People ask me a lot if the closely related dogs enjoy a different type of relationship – in other words, if Halo is more bonded to Asia and Zoey because those are her kids, and Maize/Cadi and Cadi/Syd. It sounds kind of romantic and nice to say yes, but that would not be accurate.
The two most bonded dogs in our little pack are Zoey and Asia, and I think that is really because Asia was the most tolerant of Zoey’s very high cuddle-bug needs; I do not think it has anything at all to do with the fact that they are full sisters.
The stories we tell ourselves about “family” determine how we view family and feel about families. I remember being at a 50th anniversary party where someone was announcing – and celebrating -- the couples’ children, grandchildren and great grandchildren. I overheard one person dismissing one of the great grandchildren as not really a great grandchild because it was a “step” relationship, as if connections between members of a family could only be based on genetic material.
There is something special about being related by blood – a connection that is biological. But maybe even more, being related typically means we share a history and I think it is those intertwined stories that create and sustain strong bonds. There is something very wonderful about being with people who have always known us and who have known the important people in our lives.
However, being related is not the same thing as having a relationship – the existence of shared blood does not ensure or even require relationships. Family members can – and do – elect not to maintain relationships with their relatives, and that can be perfectly appropriate; being related is not a mandate.
So many of us have created a story in our heads that the only real family is a genetic one. I suggest to you that genetic obligation is a really unfortunate way to define a family, and that the best way to create a wonderful family is by choice – not DNA.
I have two amazingly great sisters – and I love that we are related and share a history. I choose to have them in my life – not because we are related – but because they are wonderful people that I love, respect, and enjoy. Our shared past is a bonus, but it is not enough – and indeed I have shared pasts with relatives that I do not have in my life. All good relationships involve choice.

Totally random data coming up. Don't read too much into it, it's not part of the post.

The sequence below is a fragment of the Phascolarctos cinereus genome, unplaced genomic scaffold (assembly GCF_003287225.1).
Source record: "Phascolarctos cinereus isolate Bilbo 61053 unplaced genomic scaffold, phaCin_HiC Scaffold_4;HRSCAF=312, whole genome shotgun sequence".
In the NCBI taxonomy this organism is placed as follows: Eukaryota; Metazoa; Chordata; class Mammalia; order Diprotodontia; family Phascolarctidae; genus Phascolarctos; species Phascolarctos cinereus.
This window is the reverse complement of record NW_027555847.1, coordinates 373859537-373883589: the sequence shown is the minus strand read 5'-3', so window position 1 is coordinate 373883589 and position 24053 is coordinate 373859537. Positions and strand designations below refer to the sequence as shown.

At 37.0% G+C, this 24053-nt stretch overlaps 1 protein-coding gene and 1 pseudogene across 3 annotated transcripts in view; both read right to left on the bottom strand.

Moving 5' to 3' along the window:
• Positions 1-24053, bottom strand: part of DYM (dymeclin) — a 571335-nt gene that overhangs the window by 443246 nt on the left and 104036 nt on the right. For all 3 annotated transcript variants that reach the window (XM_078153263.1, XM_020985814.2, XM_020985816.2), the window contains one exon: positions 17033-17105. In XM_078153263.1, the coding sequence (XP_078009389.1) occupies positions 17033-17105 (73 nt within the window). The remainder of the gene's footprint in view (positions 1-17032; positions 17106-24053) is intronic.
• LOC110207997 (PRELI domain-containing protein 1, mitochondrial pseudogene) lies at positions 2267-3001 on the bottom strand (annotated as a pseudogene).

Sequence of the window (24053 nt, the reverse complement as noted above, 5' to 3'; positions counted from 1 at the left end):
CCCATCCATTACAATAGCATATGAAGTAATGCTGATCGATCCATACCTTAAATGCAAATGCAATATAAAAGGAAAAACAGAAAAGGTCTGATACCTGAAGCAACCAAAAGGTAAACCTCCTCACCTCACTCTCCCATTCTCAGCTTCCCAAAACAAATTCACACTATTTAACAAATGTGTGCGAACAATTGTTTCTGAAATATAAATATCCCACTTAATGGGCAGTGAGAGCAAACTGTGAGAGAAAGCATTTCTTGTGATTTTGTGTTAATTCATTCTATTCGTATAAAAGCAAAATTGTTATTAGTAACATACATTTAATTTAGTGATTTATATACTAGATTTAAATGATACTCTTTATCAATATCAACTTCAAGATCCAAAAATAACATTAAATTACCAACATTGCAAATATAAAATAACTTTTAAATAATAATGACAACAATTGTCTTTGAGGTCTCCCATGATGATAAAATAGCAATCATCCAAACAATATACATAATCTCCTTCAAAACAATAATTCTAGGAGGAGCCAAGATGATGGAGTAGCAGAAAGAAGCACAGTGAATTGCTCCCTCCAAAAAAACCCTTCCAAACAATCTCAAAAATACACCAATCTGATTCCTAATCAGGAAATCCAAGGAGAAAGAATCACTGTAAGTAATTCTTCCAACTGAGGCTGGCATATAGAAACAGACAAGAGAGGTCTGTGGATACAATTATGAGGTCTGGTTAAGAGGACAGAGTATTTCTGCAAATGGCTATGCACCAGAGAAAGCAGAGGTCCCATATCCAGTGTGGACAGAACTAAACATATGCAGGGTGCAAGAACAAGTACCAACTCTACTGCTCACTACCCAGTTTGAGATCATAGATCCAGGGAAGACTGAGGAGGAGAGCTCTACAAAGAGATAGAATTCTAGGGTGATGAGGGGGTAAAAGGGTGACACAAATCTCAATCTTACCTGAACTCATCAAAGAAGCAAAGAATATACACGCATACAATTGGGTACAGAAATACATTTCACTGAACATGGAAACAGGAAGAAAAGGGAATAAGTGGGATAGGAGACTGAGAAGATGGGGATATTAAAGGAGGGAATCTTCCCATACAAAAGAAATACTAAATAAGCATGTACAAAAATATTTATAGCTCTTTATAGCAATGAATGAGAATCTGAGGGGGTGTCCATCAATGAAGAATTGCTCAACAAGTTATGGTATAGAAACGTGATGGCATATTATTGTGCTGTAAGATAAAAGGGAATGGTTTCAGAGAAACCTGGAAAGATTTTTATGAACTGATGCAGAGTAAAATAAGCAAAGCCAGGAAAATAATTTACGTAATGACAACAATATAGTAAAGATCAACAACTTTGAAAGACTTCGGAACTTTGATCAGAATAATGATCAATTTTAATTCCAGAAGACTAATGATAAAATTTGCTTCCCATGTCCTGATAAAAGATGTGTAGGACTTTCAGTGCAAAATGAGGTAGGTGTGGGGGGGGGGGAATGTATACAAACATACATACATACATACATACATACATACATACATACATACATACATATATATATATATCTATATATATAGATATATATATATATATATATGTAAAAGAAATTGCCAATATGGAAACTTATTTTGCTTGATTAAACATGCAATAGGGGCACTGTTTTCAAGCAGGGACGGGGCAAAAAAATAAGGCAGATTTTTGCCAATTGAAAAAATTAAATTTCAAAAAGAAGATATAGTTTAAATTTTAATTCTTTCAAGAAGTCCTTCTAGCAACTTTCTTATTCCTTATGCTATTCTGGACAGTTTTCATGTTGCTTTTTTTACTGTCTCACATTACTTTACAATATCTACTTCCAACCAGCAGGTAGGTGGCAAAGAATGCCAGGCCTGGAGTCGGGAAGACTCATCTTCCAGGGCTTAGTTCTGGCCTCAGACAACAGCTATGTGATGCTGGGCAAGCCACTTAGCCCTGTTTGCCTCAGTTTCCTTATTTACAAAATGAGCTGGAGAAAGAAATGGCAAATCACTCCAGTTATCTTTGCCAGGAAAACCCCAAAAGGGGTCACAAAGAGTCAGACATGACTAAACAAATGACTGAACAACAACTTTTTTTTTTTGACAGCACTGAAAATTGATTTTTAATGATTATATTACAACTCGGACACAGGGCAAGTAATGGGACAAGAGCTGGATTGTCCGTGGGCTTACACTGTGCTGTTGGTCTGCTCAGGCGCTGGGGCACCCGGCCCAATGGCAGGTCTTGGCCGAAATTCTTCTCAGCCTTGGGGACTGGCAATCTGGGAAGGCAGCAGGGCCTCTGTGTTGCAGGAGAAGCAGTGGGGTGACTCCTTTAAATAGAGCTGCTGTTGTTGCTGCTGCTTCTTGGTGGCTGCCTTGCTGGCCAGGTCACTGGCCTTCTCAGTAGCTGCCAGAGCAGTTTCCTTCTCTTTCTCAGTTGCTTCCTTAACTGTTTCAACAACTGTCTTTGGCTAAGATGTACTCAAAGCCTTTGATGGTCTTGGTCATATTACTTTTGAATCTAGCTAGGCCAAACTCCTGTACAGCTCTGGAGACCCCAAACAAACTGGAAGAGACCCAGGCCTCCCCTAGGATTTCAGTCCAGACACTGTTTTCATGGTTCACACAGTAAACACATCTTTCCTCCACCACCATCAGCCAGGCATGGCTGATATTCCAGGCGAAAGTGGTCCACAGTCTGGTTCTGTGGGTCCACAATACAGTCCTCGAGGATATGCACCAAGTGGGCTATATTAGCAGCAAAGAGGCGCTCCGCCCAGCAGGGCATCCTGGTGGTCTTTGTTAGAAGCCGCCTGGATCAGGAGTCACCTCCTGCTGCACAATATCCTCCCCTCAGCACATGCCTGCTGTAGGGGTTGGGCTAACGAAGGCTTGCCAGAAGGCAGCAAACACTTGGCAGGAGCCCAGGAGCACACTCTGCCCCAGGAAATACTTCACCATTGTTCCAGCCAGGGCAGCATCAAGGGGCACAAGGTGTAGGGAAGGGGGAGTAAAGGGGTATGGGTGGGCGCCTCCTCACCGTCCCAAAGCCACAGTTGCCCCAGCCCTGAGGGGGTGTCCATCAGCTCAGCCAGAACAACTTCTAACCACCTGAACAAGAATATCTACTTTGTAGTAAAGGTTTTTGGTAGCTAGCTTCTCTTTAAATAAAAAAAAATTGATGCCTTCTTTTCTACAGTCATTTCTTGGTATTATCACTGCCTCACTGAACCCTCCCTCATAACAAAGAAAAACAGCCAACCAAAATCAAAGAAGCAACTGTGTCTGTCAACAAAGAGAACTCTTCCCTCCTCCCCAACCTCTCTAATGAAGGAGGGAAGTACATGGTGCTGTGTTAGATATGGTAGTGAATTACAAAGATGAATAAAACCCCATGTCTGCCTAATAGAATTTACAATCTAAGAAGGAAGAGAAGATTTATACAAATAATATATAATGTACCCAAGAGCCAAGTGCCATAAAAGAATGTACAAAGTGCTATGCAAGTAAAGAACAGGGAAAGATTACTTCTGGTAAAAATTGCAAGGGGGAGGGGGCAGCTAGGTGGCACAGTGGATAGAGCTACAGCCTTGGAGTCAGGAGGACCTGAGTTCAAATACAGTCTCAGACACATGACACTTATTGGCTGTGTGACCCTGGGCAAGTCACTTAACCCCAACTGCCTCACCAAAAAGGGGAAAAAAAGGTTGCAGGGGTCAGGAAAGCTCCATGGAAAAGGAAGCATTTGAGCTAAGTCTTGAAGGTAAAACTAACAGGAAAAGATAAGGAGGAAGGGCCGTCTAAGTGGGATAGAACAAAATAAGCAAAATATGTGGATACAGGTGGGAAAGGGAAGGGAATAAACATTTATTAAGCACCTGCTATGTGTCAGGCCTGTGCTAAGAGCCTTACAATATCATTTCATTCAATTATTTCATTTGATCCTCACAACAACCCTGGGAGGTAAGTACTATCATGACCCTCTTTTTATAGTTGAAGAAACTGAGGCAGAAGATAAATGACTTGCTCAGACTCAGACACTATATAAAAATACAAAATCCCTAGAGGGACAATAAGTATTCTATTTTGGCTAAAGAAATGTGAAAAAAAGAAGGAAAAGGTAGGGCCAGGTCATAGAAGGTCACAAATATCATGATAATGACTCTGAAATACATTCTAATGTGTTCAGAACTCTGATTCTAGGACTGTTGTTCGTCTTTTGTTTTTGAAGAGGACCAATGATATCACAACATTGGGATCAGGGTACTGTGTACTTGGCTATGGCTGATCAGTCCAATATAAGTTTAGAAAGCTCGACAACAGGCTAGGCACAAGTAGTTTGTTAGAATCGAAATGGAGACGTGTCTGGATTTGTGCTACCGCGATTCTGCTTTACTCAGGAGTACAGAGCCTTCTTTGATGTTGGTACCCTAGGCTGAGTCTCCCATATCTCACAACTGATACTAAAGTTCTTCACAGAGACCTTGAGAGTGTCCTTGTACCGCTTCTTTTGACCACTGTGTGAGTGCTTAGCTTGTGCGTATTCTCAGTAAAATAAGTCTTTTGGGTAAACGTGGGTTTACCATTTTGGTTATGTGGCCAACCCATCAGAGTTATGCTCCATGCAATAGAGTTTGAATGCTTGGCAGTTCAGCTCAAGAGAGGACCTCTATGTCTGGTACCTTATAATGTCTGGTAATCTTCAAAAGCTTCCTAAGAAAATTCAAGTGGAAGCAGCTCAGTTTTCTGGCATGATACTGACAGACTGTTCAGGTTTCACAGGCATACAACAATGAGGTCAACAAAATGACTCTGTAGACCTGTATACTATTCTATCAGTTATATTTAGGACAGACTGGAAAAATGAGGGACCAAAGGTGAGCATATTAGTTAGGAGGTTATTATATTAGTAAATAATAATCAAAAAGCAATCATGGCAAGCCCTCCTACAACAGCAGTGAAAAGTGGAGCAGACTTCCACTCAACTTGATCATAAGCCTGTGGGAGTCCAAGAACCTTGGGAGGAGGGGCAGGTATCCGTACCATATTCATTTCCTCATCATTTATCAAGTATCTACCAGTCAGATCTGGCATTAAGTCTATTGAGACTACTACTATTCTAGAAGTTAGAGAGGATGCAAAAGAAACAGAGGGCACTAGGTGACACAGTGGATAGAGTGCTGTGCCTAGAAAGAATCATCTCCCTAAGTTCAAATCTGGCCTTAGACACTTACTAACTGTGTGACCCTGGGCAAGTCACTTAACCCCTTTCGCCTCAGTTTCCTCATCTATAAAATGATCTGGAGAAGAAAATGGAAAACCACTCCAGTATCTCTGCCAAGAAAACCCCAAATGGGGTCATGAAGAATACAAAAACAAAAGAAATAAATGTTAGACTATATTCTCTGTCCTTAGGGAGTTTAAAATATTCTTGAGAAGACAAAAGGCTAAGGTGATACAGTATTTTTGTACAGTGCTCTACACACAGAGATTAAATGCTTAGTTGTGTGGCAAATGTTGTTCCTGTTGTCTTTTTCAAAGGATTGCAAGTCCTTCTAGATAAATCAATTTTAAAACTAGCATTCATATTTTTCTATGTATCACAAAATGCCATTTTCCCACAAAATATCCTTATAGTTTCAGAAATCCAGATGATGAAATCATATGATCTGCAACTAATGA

Dear Husband and I made a choice to be together – we are not related but our connection is strong and he is my best friend (most of the time ;). If you think about it, you will probably realize that the most intimate, close relationships in your life are not with people with whom you share genetic material. Indeed, it is the relationships we CHOOSE that are the most meaningful.
When we choose a relationship, we are not relying on familial connections to establish/maintain the relationship. Yes, parents still love their kids when the kids are jerks – but really -- is it a good thing to rely on parental dispensations throughout life? Is that a real relationship – or simply genetic obligation? And is genetic obligation the proper foundation for meaningful relationships? I do not think so…
Dear Husband and I created a family when we brought our lives together – can you tell by how I talk about the various children which are “mine” and which are “his”?
Step-families are a particular challenge. It is normal and expected that while the parents might want everyone to be one big happy family, the children have secret and not so secret plots to get their version of the family back. In other words, it is normal for people in a step-family to have different notions about who exactly is family – and who are the outsiders.
This is perfectly understandable – children do not ask to have more people dumped in the mix. And even in families that are not “step” there are always little groups and collusion and secrets and so on – in a step-family it is just amplified.
And it is normal to question who is loved most and where the loyalties are and/or should be – this happens in all families, but again – in a step-family it is louder and bigger. But here is what I think is the bottom line – a step-family is a family of choice, and it is those choice relationships that can be some of the most meaningful of our lives.
Blood relatives – especially parents – are really sort of compelled to love even the most unlovable people, but if your Evil Stepmother loves you – well, you are golden, aren’t you?
As evidence of the power of connection without genetic obligation, I offer this – a picture of a multi-generational family that includes blood relatives as well as a step-child/brother/uncle/grandchild/great-grandchild: the New Mr. Wonderful. He is not loved less simply because his origins are different – rather, he enjoys “choice” relationships, and those are the best relationships of all!
And thanks to Lisa, who had the new family member sent to Sydney – but modeling the ideal step-family, Sydney’s Mr. Wonderful has been welcomed and embraced by all – with no dismissive comments that he is not a real family member just because he is not related by blood.
We can learn a lot from dogs.